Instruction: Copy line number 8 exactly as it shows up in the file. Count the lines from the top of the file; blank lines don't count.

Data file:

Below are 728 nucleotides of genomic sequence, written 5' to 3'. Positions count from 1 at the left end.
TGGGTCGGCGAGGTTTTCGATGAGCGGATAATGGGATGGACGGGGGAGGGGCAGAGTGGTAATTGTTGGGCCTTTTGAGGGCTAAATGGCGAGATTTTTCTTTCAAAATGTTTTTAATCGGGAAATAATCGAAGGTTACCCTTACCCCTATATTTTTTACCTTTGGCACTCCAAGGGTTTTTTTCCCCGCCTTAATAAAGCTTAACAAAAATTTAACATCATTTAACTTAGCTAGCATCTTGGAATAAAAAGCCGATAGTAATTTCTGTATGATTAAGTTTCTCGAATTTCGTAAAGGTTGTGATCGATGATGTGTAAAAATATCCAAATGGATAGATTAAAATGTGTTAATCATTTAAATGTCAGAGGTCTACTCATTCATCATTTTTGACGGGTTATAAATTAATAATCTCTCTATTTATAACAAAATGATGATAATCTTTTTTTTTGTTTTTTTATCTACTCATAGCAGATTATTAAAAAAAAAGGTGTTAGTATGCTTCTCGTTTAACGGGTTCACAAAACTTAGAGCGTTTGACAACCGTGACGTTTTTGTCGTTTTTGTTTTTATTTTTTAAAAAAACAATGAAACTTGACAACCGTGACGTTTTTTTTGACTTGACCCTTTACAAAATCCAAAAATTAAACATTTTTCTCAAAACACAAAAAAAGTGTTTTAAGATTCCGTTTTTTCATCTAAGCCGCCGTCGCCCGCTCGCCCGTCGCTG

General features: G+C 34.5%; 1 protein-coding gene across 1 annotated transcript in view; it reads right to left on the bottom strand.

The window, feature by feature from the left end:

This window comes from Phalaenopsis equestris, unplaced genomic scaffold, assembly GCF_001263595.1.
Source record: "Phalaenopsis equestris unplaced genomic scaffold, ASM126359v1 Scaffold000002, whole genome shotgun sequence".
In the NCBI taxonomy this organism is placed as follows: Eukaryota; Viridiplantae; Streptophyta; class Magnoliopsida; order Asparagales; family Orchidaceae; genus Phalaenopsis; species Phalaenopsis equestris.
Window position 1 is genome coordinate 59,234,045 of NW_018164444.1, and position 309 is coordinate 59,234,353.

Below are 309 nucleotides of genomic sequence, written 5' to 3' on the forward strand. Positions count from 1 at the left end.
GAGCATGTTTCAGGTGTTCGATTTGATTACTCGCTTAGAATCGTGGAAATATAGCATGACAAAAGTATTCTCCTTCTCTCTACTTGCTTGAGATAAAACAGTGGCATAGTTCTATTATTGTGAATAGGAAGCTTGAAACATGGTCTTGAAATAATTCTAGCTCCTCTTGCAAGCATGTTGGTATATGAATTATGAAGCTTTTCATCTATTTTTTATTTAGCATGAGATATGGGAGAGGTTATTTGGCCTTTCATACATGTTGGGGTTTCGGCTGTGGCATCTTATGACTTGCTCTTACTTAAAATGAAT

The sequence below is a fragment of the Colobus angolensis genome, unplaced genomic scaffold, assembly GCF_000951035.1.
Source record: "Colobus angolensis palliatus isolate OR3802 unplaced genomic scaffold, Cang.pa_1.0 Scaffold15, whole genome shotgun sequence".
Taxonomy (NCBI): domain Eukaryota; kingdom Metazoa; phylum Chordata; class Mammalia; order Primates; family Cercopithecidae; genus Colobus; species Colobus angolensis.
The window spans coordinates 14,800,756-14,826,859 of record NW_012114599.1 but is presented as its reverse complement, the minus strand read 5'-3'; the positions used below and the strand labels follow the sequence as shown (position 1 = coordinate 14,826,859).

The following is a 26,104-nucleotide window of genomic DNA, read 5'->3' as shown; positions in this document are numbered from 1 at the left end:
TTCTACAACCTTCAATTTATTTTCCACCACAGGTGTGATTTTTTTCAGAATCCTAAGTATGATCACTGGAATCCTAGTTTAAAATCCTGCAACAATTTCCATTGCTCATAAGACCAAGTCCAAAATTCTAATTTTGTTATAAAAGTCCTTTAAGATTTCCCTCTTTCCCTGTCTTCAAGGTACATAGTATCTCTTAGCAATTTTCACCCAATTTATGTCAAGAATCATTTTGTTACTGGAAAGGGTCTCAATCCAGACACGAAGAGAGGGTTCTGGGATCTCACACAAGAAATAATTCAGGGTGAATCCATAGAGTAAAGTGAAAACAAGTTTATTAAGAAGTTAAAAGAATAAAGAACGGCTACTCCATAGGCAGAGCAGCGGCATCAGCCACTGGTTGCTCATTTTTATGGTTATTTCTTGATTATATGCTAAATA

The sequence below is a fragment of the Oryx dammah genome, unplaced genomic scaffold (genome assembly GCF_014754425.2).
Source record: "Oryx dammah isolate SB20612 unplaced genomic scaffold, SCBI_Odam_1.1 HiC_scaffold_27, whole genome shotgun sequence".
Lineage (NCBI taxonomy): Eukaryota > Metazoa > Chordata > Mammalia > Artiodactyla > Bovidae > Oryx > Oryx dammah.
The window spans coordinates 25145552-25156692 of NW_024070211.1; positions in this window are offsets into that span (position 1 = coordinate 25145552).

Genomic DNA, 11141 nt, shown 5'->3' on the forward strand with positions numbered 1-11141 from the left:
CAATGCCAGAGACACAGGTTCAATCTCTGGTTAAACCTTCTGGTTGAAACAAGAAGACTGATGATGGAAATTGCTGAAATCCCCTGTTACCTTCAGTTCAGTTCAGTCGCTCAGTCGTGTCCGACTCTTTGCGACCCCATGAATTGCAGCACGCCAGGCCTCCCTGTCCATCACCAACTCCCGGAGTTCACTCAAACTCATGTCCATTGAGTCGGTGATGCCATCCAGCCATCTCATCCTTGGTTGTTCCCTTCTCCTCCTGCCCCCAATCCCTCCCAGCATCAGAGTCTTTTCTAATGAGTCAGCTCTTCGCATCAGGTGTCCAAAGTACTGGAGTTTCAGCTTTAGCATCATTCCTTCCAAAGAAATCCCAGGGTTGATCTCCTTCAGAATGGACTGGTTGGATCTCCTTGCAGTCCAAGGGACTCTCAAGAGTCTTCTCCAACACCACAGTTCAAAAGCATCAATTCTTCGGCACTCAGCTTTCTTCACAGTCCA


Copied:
Window position 1 is genome coordinate 59,234,045 of NW_018164444.1, and position 309 is coordinate 59,234,353.